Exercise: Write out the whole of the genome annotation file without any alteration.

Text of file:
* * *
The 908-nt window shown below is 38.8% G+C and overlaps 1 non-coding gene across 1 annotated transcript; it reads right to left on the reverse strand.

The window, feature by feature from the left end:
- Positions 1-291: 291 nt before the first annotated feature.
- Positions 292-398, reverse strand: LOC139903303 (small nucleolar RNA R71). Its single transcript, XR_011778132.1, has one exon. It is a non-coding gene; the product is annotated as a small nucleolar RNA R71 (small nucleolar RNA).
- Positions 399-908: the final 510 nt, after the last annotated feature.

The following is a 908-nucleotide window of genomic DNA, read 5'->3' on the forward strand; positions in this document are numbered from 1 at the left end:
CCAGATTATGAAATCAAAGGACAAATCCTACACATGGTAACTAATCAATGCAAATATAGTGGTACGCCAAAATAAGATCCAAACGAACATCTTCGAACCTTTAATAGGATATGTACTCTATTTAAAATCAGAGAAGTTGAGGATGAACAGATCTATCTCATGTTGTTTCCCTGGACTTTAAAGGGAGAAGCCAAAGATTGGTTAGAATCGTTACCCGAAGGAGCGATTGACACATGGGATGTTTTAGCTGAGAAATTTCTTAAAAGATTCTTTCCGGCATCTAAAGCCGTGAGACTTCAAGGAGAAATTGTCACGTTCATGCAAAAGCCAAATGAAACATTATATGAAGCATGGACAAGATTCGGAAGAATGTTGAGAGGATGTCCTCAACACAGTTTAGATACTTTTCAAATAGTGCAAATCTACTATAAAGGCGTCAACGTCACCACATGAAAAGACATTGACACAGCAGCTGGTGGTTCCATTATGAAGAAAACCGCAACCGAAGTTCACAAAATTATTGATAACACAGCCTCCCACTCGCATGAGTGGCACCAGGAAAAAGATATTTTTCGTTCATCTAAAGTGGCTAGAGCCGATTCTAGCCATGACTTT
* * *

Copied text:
The 908-nt window shown below is 38.8% G+C and overlaps 1 non-coding gene across 1 annotated transcript; it reads right to left on the reverse strand.

The window, feature by feature from the left end:
- Positions 1-291: 291 nt before the first annotated feature.
- Positions 292-398, reverse strand: LOC139903303 (small nucleolar RNA R71). Its single transcript, XR_011778132.1, has one exon. It is a non-coding gene; the product is annotated as a small nucleolar RNA R71 (small nucleolar RNA).
- Positions 399-908: the final 510 nt, after the last annotated feature.

The following is a 908-nucleotide window of genomic DNA, read 5'->3' on the forward strand; positions in this document are numbered from 1 at the left end:
CCAGATTATGAAATCAAAGGACAAATCCTACACATGGTAACTAATCAATGCAAATATAGTGGTACGCCAAAATAAGATCCAAACGAACATCTTCGAACCTTTAATAGGATATGTACTCTATTTAAAATCAGAGAAGTTGAGGATGAACAGATCTATCTCATGTTGTTTCCCTGGACTTTAAAGGGAGAAGCCAAAGATTGGTTAGAATCGTTACCCGAAGGAGCGATTGACACATGGGATGTTTTAGCTGAGAAATTTCTTAAAAGATTCTTTCCGGCATCTAAAGCCGTGAGACTTCAAGGAGAAATTGTCACGTTCATGCAAAAGCCAAATGAAACATTATATGAAGCATGGACAAGATTCGGAAGAATGTTGAGAGGATGTCCTCAACACAGTTTAGATACTTTTCAAATAGTGCAAATCTACTATAAAGGCGTCAACGTCACCACATGAAAAGACATTGACACAGCAGCTGGTGGTTCCATTATGAAGAAAACCGCAACCGAAGTTCACAAAATTATTGATAACACAGCCTCCCACTCGCATGAGTGGCACCAGGAAAAAGATATTTTTCGTTCATCTAAAGTGGCTAGAGCCGATTCTAGCCATGACTTT